Ancestry.com 

Ancestry has the Barbour Collection online searchable by either births, deaths, marriages, or towns and their data comes from The Barbour Collection of Connecticut Town Vital Records, Vol. 1-55, Baltimore, MD, USA: Genealogical Publishing Co., 1994-2002, edited by Lorraine Cook White.

Genealogical.com – books

Genealogical sells individual volumes of  The Barbour Collection of Connecticut Town Vital Records, Vol. 1-55, Baltimore, MD, USA: Genealogical Publishing Co., 1994-2002, edited by Lorraine Cook White.

Amazon.com – books

Amazon sells individual volumes of  The Barbour Collection of Connecticut Town Vital Records, Vol. 1-55, Baltimore, MD, USA: Genealogical Publishing Co., 1994-2002, edited by Lorraine Cook White.

FamilySearch microfilm

FamilySearch has microfilms of the Barbour Collection available for research at any of their participating facilities. Search for a facility near you to order and view these films.

Connecticut town clerks 

Connecticut Town Clerks have the Barbour Collection and more. They have records from the time the town was formed to the present. There is usually a fee for requesting a record look-up at the town clerk’s office and they may require a request for a certified copy. As far as the specific Barbour Collection goes, according to AmericanAncestors/NEHGS, “a copy was sent to each town clerk. The town books are labeled “The Arnold Copy” and are known to many town clerks only by that name.”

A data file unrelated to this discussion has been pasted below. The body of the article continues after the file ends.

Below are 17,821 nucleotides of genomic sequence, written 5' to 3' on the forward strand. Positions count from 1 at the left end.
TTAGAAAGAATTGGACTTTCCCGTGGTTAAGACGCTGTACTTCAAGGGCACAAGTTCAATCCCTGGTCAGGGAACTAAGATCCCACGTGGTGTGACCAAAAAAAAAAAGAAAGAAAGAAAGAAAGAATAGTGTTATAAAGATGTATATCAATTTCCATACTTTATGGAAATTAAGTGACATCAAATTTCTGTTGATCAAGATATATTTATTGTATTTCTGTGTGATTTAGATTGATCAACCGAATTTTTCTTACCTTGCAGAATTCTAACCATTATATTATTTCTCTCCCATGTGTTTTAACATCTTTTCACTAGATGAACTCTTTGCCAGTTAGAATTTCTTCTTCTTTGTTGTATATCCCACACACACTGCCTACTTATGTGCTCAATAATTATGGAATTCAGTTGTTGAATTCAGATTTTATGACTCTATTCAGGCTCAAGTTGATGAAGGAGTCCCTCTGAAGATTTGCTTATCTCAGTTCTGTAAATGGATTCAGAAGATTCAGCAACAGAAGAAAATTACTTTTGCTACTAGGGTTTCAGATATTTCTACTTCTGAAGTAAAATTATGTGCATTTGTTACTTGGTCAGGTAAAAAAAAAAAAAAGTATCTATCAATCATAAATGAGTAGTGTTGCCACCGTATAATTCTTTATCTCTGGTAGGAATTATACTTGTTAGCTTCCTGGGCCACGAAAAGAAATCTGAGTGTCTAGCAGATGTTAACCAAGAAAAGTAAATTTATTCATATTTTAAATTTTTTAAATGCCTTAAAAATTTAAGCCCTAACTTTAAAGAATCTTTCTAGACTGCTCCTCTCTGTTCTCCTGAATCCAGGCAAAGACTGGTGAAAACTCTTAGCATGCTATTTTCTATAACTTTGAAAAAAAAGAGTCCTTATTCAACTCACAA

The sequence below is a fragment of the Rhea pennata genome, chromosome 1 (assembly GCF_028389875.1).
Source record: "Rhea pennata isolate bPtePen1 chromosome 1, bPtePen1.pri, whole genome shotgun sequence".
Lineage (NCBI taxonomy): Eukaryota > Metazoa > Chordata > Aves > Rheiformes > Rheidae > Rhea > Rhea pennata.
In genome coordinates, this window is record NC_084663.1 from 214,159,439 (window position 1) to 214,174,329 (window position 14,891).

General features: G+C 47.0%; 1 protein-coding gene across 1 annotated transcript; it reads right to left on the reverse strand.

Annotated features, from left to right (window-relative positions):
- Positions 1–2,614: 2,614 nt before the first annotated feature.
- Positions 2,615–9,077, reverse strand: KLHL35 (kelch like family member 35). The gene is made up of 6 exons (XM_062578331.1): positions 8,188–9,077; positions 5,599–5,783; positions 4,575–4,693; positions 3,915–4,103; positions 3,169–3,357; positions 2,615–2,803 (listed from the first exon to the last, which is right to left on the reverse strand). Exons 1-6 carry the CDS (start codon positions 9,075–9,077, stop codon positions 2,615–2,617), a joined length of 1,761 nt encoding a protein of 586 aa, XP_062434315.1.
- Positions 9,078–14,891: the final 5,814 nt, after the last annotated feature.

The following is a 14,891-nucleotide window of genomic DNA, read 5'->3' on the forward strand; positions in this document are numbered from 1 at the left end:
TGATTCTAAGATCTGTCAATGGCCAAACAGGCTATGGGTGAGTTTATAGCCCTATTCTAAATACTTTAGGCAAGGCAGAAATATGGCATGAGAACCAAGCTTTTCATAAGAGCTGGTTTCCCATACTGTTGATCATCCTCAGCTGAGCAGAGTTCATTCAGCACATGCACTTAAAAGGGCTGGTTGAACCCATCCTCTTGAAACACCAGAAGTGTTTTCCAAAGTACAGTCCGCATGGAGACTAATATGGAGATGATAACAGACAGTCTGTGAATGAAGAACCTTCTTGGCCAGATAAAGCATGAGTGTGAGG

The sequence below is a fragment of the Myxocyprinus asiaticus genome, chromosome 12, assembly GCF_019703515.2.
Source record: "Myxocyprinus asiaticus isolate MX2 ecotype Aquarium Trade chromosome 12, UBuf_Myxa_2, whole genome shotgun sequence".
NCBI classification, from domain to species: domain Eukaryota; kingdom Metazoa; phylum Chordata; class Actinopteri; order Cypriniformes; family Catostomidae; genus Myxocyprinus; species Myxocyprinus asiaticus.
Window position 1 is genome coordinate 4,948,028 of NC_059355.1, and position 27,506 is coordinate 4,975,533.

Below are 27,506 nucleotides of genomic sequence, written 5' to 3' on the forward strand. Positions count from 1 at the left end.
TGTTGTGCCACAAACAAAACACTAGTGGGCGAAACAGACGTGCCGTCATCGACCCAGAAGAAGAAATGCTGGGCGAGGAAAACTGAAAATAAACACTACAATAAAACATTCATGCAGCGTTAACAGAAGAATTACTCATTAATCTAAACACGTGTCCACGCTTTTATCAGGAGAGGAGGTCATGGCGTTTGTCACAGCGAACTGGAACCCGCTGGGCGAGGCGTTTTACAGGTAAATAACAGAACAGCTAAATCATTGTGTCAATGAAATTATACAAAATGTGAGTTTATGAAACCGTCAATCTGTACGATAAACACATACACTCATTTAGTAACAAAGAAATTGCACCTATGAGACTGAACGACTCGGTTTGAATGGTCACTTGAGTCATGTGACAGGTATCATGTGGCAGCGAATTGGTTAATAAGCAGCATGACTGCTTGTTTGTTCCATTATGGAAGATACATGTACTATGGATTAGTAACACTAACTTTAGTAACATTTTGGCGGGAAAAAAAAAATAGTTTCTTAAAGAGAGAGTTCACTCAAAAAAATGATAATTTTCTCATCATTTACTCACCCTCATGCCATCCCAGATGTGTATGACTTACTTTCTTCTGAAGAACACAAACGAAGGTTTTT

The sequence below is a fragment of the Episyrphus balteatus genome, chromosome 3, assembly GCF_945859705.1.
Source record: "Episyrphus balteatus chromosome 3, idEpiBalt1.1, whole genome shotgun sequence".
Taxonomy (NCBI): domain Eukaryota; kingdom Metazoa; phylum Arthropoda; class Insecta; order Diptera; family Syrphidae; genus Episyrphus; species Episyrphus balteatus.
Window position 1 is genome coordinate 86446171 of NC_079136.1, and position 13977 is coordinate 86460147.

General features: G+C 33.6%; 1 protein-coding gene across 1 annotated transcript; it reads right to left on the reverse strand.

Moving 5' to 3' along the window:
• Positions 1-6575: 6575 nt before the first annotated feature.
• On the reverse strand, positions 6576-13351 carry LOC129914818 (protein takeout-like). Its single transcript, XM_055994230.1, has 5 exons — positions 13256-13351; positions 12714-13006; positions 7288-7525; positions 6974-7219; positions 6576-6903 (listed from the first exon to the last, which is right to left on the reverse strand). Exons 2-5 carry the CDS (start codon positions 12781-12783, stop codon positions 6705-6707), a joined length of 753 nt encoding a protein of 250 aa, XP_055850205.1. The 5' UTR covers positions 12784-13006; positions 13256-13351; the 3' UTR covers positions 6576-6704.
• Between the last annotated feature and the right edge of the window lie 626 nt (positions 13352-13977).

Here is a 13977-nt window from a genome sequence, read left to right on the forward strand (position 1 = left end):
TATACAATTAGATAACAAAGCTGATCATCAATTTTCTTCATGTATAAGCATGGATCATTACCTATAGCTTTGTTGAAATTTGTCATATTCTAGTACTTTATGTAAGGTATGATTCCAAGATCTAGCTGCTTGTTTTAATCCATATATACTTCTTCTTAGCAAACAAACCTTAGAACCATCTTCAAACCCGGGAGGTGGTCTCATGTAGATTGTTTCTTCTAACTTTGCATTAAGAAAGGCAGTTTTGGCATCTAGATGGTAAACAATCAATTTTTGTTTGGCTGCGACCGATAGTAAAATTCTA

VitalChek for a few towns

VitalChek doesn’t have the Barbour Collection, per se, but VitalCheck has access to birth, marriage, and death records for a few Connecticut towns for a fee.

 

FREE options for the Barbour Collection

Online Transcriptions

Several sites have posted free transcriptions of parts of the Barbour Collection. The two websites with the most transcriptions are CtGenWeb and New Horizons Genealogy. I’ve found about one-third of the Barbour Collection town records available online as free transcriptions. (For example, CtGenWeb has Barbour collections posted for Windham County.)

Libraries 

Some libraries and archives, including NEHGS, have the complete set of The Barbour Collection of Connecticut Town Vital Records, Vol. 1-55, Baltimore, MD, USA: Genealogical Publishing Co., 1994-2002, edited by Lorraine Cook White

 

I’ll be updating this blog with a link to a comparison chart* where you can access the fee & free online Barbour Collection sites. Best in your research whether it’s fee or free!

*Comparison chart for Fee or Free Barbour Collection options

March 27, 2017 |
Vantage Theme – Powered by WordPress.
Copyright © 2017 OnGenealogy.com‎
Skip to toolbar